In cooking most alcohol quickly evaporates, but there will always be a trace amount, so if you belong to a religious sect that strictly bans alcohol, you have a judgement call to make. Since ripe fruit and fermented foods often contain some alcohol, that may be your justification, but if your Imam spots you in Trader Joe's buying booze, you may be in for a scolding.
Beer and Ale
In current usage, "Ale" refers to a beer where fermentation is at room temperature and at the top of the vat, while "Beer" is fermented cold with the yeast sinking to the bottom of the vat. Practically, there's not much difference. The alcohol content of beer ranges from less than 3% to about 14% by volume, but averages just under 5% and is very rarely over 7% in North America. Non-alcoholic beer is less than 0.5% alcohol by volume.
Beer is used in cooking in all countries that drink beer, but is most
prevalent throughout Europe. Beer comes in many shades, from very light
amber to nearly black, the coloring coming mostly from the roasting of
the malted (sprouted) grain used (usually barley). Any recipe that calls
for cooking with beer should specify the shade to use. As with other
ingredients, always select a quality beer for cooking.
Subst: There is no substitute for beer, but that's not a
problem because beer is easily available worldwide (except, perhaps, in a
few remote Islamic villages), and fairly easy to make yourself should the
Cognac, the most famous brandy, was invented by a Dutch factor in France
as a way to concentrate poor quality wine so he could afford wartime insurance
rates for shipping to Holland. His employers quickly discovered the error of
his instruction to dilute it back to wine. When they figured out what he was
doing the French ran him out of town and took over his stills. Cognac is still
made from inferior wine..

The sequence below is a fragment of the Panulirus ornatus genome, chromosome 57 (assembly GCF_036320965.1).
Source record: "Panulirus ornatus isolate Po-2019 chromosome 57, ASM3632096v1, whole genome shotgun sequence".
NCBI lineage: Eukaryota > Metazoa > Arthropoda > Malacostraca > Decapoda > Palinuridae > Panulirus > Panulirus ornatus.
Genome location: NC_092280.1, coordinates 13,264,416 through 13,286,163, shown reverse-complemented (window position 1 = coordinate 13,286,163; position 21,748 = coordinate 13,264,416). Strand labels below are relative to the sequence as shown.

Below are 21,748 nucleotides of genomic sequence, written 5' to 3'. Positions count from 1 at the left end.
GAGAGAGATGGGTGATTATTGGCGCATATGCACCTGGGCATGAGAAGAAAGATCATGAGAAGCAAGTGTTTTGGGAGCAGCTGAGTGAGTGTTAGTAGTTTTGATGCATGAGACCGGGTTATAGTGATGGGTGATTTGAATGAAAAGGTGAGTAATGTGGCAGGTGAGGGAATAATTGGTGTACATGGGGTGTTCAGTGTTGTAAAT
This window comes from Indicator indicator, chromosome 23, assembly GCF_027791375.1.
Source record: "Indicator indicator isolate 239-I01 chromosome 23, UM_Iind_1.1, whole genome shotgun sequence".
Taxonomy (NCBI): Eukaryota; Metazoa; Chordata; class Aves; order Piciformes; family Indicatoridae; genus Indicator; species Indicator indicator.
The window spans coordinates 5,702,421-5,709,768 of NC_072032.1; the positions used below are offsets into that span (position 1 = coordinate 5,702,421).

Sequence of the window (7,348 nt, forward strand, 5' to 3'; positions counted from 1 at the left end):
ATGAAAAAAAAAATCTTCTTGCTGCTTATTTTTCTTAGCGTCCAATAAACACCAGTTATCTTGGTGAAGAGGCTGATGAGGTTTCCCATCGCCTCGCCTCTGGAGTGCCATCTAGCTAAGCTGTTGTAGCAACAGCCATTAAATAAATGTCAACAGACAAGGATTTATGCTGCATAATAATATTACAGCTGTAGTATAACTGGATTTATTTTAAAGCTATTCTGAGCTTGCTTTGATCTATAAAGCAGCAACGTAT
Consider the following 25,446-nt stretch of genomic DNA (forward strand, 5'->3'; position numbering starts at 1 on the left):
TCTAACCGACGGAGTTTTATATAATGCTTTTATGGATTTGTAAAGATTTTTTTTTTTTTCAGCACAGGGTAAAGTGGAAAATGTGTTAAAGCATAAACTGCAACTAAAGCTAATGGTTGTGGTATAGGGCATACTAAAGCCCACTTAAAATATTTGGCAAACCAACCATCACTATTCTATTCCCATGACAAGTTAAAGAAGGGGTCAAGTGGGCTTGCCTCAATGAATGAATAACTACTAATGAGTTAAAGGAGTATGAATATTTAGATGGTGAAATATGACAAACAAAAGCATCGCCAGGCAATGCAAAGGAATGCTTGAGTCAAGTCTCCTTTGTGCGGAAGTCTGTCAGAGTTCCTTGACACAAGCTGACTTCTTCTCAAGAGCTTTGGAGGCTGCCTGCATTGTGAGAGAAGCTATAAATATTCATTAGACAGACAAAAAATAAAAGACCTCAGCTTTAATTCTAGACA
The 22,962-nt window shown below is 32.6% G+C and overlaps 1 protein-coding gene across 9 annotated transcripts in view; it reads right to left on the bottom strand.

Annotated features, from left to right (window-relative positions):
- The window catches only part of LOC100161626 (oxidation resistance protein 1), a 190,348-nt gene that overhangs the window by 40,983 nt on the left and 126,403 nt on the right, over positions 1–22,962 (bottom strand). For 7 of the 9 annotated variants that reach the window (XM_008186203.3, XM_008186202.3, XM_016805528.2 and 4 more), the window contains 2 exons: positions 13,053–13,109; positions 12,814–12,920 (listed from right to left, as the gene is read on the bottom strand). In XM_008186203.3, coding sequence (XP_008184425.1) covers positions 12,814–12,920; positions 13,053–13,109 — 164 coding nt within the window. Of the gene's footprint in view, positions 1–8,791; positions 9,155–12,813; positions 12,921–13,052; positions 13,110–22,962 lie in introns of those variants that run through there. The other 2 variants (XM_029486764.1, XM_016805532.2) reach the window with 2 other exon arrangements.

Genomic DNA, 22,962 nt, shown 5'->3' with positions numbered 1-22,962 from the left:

Subst: Other brandies can be used but won't have the distinctive
apple flavor desirable for Norman cuisine. Pear brandy would probably be the
closest but is generally less available than Calvados.
This wine is called for in thousands of Chinese recipes. The most accepted varieties are made in Shaoxing on the eastern coast of China. About 110,000 tons are made very year and it is commonly and economically available in North America. This wine is aged underground for years in large ceramic jars, but it is put up in regular wine bottles for export. Most bottles I've seen here in Los Angeles are labeled Shao Hsing or Shao Hsing Hua Tiao
Huangjiu is made in dry (Gan), semi-dry (Ban Gan), semi-sweet (Ban Tian), sweet (Tian) and extra sweet (Nong Tian). The main export to North America is Dry, with some Semi-dry sold for drinking at special occasions.
For cooking, select a good drinkable wine. Suitable varieties are available here in Los Angeles for between US $3.00 and $4.00 for a 750 ml bottle. More expensive versions in ceramic jars are also available, but more for drinking than for cooking. Select wine with an alcohol content around 17% so it can be stored unrefrigerated. Caution: China also makes some regular grape wines and puts them up in similar bottles, so read the label. Generally, just a tablespoon or two are used in a recipe.
Do Not Use Chinese "cooking" wine, available in clear and tinted
varieties. This is inferior wine to start with and heavily salted to avoid
paying the liquor tax. Subst: The most acceptable substitute
is a dry (Fino) sherry. Although also made from rice, Japanese Sake is not
considered an acceptable substitute.
Details and Cooking.
Gin - London Dry - [Bombay Gin]